Credit turmoil challenges growth, warns survey
Dubai , September 20, 2007
Turmoil in credit markets is starting to feed through into equity market fundamentals, but investors have yet to radically shift their portfolios, according to Merrill Lynch's Survey of Fund Managers.
Risk aversion has risen sharply with investors holding cash levels of more than 4.3 per cent, and shortening their investment horizon to an extent not seen since March 2003, with the FMS Risk Indicator standing at 33 in September - the second worst reading ever.
A net 34 per cent described liquidity conditions (market depth, narrowness of bid-offer spread) as 'negative' just two months after being seen as 'positive' by a net 75 per cent.
Growth expectations are deteriorating and concerns of monetary policy being 'too stimulative' have diminished. Business cycle risk has emerged as a significant threat to market stability with 61 per cent saying business cycle risk is above normal, up from 32 per cent in August.
'Investors say they are worried about business cycle risk, but asset allocators have yet to start reshaping their portfolios for a different environment,' said independent consultant to Merrill Lynch David Bowers. 'This begs the question of whether they are in denial about the possible extent of this downturn.'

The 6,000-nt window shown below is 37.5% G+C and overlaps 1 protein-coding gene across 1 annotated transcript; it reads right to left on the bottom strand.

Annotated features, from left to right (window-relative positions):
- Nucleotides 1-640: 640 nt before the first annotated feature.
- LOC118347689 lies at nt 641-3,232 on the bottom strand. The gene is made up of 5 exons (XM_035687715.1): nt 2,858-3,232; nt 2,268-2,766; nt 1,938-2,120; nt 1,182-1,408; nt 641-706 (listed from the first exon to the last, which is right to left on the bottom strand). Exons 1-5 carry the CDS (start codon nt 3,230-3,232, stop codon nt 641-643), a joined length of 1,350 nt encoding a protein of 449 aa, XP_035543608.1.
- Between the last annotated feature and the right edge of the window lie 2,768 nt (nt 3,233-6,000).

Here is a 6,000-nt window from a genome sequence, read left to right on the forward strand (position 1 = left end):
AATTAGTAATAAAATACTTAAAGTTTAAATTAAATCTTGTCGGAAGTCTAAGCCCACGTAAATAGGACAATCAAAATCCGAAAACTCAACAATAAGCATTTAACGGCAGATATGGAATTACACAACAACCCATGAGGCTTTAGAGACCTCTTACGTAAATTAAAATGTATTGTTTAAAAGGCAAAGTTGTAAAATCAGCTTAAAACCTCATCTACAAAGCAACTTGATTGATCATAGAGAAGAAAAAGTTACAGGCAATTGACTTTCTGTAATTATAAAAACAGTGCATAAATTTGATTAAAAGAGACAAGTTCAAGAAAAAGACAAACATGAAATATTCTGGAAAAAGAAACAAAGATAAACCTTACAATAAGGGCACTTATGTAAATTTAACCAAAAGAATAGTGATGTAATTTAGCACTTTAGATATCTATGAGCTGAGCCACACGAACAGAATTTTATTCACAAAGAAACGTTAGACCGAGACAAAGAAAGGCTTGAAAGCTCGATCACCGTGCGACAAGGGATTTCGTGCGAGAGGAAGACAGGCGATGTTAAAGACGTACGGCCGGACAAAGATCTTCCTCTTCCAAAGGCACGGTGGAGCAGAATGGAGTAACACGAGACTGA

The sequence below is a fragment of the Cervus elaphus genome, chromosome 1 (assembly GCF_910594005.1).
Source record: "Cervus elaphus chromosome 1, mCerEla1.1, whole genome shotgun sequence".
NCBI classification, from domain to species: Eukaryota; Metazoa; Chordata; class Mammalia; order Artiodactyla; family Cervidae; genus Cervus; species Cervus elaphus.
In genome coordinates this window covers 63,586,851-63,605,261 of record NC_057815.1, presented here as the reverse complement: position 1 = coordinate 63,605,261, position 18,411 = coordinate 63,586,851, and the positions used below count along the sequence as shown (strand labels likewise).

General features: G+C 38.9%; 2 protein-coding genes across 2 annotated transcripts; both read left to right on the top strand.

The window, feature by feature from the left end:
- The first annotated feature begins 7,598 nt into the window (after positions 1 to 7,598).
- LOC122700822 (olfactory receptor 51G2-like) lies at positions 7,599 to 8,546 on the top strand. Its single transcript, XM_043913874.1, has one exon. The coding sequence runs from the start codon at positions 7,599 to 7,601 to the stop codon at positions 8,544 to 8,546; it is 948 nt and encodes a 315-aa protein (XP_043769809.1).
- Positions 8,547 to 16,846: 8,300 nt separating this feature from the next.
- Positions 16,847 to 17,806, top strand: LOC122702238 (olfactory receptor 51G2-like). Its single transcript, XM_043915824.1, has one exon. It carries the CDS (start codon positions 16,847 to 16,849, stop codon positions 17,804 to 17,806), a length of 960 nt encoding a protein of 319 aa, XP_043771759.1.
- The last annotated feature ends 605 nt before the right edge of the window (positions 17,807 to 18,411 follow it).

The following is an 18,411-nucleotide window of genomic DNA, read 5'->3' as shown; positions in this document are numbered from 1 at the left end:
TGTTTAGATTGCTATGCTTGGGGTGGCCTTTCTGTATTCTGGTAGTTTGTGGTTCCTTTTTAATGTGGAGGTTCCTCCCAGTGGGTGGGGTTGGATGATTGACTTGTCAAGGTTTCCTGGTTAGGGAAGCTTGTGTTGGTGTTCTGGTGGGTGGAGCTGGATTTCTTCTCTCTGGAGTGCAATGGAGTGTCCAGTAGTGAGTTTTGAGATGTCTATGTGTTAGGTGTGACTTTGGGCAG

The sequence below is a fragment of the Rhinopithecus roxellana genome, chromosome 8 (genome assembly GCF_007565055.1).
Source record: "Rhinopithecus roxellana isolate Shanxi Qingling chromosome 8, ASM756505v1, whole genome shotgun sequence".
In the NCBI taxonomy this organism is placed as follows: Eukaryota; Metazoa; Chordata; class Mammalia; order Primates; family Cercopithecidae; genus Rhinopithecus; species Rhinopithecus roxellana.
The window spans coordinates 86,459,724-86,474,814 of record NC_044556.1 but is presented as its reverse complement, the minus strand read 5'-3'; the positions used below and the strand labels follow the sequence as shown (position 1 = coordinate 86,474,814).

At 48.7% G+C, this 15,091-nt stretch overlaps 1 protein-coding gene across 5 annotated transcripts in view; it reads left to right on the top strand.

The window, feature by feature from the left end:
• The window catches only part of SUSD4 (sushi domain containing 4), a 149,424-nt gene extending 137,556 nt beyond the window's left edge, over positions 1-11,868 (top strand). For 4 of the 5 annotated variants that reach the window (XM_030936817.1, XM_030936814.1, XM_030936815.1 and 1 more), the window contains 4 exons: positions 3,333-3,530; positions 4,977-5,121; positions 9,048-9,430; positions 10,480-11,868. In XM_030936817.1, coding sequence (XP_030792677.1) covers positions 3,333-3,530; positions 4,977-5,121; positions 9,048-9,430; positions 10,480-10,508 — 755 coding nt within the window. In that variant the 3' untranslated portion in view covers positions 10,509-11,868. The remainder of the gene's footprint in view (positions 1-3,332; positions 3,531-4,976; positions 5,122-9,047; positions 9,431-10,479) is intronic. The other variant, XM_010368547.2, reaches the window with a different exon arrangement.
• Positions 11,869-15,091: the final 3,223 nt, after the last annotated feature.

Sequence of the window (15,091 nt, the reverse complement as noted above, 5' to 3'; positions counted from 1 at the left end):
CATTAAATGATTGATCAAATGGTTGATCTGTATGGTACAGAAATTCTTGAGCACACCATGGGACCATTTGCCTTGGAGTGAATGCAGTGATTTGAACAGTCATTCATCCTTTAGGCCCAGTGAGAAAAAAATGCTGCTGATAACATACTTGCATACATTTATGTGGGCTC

Respondents continue to favour emerging markets and eurozone equity markets in the middle of the market upheaval, while shunning US and UK stocks.
A net 36 per cent of Global concerns about short term prospects are also evident in the eurozone where 45 per cent of respondents expect growth to slow and no-one expects double-digit profits next year.
In addition investors have slashed holdings in credit or interest-rate sensitive sectors such as banks, autos and construction.
Surprisingly, however, a net 27 per cent still remain overweight insurance, even though global investors are underweight.
Merrill Lynch's own analysts, too, are more cautious. The September Merrill Lynch Analyst survey's measure of sentiment has fallen below 50 for the first time since November 2006, when the survey was created.
'The outlook for earnings momentum has taken a short-term tumble as analysts worry about escalating input and borrowing costs,' said Chief European Equity Strategist Karen Olney.
'But such is belief in the strong structural growth story to the East, that expectations for growth for next quarter are up - not down.'Trade Arabia News Service